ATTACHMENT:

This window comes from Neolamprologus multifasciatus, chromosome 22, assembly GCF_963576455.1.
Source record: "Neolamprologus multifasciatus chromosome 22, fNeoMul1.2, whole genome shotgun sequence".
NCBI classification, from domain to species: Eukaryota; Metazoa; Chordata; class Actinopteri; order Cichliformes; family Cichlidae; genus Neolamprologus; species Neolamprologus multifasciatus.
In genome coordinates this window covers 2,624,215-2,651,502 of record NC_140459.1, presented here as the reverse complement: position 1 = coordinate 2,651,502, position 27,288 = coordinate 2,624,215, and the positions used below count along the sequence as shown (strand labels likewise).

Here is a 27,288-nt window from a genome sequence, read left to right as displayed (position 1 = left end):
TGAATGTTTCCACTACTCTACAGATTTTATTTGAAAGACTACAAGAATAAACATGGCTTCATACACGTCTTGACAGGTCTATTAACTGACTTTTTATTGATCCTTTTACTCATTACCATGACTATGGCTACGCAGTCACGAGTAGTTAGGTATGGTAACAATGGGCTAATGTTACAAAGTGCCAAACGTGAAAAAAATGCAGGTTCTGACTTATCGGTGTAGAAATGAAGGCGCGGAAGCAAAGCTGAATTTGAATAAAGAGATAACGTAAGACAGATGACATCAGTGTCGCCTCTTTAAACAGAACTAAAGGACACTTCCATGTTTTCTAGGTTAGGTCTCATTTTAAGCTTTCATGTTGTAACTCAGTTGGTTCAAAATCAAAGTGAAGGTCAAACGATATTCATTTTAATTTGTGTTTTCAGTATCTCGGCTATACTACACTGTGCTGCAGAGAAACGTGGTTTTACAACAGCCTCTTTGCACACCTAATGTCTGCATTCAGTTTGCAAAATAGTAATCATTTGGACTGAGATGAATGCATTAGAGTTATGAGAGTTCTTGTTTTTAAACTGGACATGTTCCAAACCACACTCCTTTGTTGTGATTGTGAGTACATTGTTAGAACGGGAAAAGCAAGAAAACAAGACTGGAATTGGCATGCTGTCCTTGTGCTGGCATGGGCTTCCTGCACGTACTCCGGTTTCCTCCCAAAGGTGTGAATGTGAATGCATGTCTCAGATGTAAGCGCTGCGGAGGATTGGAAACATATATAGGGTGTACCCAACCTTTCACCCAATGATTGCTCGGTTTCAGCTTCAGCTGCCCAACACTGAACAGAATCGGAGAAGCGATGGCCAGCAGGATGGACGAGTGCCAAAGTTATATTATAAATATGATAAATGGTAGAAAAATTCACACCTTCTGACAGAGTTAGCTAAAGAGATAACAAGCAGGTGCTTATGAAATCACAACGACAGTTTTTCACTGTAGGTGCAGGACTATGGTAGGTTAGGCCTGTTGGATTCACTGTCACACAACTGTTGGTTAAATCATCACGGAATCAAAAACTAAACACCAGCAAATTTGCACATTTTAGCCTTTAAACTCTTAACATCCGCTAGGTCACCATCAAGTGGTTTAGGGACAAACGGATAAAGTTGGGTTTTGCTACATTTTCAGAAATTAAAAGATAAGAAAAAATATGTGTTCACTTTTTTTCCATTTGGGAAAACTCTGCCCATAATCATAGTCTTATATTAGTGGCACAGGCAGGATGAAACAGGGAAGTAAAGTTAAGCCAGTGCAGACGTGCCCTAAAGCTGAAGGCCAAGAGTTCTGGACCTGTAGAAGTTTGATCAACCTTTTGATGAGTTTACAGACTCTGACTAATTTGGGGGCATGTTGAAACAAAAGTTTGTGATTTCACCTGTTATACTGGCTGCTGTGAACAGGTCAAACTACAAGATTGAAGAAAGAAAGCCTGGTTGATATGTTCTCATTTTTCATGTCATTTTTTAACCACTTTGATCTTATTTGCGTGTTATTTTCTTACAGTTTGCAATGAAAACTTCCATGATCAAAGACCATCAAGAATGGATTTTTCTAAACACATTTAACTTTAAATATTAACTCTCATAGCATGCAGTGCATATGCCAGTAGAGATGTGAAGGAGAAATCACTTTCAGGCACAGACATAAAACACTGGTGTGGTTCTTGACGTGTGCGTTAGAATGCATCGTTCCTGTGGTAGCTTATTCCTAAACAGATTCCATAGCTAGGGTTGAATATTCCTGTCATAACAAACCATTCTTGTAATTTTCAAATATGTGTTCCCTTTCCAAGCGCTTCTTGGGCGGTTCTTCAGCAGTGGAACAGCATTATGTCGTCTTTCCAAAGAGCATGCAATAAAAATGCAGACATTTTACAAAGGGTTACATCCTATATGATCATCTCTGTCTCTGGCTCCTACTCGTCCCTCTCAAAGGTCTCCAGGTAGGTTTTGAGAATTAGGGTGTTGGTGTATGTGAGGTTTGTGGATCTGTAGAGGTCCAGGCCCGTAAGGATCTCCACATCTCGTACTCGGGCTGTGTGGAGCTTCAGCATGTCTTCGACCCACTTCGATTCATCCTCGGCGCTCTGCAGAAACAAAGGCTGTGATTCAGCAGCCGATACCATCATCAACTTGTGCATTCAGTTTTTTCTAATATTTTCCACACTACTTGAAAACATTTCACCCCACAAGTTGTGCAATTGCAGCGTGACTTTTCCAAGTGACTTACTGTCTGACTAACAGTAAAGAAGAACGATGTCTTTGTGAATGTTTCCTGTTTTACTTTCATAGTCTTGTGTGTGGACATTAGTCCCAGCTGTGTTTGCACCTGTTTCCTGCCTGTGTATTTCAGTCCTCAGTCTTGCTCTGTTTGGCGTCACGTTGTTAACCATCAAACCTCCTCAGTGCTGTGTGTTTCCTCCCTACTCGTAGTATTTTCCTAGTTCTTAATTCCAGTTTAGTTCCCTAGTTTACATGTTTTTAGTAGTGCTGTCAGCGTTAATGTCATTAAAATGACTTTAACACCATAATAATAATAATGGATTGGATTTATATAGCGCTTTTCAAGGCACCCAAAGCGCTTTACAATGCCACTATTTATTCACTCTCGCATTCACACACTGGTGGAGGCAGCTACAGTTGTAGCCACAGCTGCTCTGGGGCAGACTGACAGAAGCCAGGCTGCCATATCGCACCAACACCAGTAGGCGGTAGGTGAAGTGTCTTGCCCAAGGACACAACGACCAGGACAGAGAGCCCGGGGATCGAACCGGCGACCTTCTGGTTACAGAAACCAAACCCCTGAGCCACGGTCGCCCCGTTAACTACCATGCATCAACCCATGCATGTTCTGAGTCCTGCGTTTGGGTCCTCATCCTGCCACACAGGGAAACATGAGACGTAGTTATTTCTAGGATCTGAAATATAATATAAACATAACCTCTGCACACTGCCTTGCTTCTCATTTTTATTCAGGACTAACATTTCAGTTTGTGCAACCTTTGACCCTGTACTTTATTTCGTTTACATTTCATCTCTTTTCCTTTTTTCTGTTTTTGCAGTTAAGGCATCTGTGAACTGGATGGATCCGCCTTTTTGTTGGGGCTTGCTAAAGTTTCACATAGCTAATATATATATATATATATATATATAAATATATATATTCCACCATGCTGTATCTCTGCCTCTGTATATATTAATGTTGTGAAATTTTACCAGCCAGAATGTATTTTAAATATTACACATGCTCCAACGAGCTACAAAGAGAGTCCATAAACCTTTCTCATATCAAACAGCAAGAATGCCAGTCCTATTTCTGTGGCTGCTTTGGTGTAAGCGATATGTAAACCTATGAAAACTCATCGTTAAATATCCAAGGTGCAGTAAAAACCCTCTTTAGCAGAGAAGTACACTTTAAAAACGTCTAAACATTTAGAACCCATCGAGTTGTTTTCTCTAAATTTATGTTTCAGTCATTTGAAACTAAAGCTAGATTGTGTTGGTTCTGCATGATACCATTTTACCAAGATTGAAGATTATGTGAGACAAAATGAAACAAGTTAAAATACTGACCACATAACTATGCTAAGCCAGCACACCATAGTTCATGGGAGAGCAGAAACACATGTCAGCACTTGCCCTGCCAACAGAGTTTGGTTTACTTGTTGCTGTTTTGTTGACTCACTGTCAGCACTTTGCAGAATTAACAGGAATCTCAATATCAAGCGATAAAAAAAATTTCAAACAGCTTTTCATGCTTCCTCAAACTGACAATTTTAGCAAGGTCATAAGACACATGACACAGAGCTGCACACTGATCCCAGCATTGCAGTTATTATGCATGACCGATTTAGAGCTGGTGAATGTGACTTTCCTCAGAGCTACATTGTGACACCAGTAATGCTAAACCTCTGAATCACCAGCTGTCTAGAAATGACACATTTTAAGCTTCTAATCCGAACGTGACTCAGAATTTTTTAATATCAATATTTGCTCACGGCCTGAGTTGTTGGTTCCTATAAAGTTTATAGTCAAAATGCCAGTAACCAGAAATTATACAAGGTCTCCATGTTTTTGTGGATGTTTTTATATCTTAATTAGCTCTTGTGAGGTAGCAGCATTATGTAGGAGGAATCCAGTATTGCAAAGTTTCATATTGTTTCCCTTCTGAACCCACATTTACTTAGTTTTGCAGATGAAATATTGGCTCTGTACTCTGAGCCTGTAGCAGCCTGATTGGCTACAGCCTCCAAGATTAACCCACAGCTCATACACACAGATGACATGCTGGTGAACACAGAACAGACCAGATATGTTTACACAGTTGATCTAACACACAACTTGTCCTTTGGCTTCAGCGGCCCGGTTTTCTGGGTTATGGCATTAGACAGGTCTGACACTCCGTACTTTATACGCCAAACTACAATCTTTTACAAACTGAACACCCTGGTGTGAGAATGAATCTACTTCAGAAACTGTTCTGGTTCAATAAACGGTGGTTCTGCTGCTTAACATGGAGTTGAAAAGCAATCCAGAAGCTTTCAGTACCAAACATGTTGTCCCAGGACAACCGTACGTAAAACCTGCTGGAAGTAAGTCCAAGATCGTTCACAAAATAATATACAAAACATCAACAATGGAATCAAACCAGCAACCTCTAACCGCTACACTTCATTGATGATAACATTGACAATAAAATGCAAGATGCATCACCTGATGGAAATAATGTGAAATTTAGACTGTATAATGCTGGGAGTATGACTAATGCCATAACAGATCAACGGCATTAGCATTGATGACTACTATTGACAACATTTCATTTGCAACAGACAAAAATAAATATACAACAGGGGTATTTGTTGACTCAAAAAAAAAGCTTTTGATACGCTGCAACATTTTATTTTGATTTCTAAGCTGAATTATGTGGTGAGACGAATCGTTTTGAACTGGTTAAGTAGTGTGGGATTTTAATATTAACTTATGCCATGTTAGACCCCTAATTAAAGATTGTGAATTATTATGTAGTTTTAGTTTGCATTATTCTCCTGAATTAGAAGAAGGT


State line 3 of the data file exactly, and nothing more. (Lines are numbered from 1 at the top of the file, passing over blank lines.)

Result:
NCBI classification, from domain to species: Eukaryota; Metazoa; Chordata; class Actinopteri; order Cichliformes; family Cichlidae; genus Neolamprologus; species Neolamprologus multifasciatus.